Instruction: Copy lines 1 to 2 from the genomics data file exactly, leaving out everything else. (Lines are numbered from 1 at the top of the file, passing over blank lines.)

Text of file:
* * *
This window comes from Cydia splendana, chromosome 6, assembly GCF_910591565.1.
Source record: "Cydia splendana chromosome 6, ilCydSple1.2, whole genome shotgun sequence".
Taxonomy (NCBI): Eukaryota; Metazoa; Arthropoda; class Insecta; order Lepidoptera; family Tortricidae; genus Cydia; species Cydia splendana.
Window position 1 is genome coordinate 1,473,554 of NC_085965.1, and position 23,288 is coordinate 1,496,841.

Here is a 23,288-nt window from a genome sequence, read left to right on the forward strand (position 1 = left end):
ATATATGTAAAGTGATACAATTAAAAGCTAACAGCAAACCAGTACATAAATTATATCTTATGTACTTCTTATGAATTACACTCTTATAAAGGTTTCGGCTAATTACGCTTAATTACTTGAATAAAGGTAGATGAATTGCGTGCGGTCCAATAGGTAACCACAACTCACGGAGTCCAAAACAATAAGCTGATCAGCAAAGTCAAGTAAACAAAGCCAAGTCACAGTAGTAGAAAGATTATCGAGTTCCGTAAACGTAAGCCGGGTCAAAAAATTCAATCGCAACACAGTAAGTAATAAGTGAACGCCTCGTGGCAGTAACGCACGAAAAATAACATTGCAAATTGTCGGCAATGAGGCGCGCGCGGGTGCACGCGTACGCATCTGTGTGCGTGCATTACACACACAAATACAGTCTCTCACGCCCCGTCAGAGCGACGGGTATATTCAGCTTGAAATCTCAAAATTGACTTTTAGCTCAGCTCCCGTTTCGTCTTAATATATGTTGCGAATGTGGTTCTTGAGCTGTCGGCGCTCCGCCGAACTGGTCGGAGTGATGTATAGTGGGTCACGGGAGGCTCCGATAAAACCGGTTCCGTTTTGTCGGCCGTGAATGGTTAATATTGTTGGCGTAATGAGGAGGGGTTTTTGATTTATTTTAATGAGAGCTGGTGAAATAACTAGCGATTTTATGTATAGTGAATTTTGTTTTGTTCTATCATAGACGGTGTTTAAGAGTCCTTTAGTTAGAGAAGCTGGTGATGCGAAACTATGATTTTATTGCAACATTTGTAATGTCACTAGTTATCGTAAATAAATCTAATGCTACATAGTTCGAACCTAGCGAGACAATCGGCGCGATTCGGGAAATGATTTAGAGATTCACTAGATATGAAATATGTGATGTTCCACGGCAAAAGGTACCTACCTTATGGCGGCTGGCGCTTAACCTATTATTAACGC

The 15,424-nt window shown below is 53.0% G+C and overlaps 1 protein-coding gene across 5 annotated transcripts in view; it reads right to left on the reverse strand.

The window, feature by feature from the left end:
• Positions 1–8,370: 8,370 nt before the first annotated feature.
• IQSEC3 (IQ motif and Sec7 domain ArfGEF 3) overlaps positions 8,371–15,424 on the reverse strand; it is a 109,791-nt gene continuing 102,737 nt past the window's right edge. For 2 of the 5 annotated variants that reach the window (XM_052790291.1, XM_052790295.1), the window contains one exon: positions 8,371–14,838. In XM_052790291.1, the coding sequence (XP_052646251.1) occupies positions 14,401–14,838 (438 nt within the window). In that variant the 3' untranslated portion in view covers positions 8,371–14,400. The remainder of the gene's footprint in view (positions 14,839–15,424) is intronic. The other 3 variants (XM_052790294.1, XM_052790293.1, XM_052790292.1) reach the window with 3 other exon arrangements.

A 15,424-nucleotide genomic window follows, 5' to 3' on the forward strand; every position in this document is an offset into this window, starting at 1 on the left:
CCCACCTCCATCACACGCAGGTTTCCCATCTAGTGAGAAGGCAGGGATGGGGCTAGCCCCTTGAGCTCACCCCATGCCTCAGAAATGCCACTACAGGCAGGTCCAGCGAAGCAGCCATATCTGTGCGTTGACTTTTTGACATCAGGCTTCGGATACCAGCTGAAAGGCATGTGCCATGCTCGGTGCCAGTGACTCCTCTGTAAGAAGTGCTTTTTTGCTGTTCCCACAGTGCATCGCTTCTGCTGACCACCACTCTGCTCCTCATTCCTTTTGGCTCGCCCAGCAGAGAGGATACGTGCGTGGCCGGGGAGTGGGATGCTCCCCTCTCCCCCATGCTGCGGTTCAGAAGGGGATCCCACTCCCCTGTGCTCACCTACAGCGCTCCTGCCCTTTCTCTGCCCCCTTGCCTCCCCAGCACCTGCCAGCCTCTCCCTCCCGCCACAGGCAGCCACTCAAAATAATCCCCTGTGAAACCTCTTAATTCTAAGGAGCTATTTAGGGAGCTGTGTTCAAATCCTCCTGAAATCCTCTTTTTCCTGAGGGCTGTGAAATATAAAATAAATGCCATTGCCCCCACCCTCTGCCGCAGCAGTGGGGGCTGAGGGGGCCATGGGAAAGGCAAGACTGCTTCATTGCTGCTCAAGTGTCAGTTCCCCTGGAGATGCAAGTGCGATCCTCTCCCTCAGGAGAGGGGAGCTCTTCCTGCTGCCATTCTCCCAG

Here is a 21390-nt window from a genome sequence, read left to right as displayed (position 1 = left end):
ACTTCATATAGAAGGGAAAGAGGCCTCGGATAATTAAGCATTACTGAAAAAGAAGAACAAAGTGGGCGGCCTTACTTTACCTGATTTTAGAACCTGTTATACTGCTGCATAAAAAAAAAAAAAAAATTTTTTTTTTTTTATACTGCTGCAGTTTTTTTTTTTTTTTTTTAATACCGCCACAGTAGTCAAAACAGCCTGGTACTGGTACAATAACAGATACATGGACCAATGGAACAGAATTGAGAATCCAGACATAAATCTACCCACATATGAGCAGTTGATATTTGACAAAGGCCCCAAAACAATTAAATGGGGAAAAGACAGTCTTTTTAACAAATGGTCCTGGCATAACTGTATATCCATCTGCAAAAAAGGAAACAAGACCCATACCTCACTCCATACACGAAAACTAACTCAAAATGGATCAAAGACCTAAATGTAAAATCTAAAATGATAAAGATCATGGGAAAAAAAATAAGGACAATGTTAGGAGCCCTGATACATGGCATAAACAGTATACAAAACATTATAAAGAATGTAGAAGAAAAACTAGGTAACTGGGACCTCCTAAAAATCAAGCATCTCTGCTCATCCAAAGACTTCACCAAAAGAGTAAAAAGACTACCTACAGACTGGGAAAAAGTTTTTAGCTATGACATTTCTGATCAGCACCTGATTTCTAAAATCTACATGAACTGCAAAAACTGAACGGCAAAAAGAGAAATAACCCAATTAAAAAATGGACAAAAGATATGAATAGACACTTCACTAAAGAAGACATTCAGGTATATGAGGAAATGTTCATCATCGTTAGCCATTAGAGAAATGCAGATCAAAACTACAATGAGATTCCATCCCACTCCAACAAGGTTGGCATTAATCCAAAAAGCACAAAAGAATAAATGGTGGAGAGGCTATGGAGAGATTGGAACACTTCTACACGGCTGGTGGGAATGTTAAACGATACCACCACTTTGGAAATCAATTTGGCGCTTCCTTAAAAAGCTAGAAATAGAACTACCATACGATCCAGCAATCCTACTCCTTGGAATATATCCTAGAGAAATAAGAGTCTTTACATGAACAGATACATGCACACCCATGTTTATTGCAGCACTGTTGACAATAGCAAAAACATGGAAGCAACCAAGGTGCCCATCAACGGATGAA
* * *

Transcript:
This window comes from Cydia splendana, chromosome 6, assembly GCF_910591565.1.
Source record: "Cydia splendana chromosome 6, ilCydSple1.2, whole genome shotgun sequence".